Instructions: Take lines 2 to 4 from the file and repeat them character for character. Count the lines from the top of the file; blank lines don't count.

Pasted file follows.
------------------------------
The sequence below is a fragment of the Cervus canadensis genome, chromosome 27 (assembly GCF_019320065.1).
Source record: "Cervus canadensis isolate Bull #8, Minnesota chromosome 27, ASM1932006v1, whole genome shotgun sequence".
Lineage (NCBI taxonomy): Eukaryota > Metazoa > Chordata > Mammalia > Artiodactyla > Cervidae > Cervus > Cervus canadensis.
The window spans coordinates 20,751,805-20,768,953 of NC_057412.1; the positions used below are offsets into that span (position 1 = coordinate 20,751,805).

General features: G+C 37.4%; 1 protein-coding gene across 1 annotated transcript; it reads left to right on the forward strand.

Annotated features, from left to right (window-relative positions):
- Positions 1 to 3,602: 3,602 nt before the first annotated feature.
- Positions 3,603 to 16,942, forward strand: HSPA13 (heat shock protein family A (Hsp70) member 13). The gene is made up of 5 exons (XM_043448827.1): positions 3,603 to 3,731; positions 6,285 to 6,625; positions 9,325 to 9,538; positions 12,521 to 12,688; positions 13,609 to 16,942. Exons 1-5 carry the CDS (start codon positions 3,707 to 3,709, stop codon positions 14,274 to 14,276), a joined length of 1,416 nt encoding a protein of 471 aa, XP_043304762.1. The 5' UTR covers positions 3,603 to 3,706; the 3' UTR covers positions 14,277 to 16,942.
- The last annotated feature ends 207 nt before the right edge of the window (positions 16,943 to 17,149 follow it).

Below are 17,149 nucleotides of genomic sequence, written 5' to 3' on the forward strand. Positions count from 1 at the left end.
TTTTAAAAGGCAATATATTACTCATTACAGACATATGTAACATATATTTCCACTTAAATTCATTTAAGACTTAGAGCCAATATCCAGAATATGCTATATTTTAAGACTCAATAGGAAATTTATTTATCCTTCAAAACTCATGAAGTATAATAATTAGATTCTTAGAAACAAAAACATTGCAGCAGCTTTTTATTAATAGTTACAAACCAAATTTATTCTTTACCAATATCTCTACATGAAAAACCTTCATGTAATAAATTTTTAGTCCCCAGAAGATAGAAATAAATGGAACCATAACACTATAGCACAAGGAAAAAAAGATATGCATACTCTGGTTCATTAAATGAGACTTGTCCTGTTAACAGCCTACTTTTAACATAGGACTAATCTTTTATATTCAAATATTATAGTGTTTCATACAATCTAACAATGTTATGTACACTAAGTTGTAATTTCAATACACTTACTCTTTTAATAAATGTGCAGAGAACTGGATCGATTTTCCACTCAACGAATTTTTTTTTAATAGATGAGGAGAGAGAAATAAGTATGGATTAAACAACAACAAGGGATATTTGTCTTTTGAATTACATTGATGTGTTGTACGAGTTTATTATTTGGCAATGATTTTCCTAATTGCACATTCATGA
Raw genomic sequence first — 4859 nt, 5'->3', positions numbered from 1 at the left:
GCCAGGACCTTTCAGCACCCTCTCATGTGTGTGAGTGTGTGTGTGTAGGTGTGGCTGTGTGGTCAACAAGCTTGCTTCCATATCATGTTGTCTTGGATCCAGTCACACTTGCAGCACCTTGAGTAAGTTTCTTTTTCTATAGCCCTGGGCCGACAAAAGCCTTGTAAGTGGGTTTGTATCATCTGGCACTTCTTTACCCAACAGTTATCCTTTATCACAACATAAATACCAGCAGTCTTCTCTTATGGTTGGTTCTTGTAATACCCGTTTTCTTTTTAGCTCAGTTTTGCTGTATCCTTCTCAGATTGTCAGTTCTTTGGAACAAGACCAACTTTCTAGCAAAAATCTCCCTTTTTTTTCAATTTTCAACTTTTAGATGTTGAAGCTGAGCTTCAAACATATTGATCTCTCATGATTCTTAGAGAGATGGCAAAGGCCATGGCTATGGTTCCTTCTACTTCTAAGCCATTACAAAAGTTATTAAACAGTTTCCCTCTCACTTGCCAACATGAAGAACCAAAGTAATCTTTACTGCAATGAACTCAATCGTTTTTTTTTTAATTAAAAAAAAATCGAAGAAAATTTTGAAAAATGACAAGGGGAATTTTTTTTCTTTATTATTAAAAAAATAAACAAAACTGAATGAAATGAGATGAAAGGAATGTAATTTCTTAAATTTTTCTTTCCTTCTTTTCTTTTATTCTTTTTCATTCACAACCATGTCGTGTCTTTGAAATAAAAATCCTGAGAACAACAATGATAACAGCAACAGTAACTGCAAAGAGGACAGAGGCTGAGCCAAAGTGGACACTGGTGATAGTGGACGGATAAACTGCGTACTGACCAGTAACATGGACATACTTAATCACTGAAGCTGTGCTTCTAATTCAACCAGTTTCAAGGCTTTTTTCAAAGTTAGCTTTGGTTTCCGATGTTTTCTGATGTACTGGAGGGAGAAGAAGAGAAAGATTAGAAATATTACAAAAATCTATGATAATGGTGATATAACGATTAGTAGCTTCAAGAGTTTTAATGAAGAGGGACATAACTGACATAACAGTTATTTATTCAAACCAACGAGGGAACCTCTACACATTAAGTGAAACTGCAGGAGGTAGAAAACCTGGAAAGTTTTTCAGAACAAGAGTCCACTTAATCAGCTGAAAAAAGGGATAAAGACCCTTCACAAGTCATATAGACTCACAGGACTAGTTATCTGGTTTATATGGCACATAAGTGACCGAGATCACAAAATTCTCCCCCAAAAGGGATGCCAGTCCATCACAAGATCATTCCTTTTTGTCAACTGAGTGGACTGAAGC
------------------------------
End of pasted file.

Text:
Source record: "Cervus canadensis isolate Bull #8, Minnesota chromosome 27, ASM1932006v1, whole genome shotgun sequence".
Lineage (NCBI taxonomy): Eukaryota > Metazoa > Chordata > Mammalia > Artiodactyla > Cervidae > Cervus > Cervus canadensis.
The window spans coordinates 20,751,805-20,768,953 of NC_057412.1; the positions used below are offsets into that span (position 1 = coordinate 20,751,805).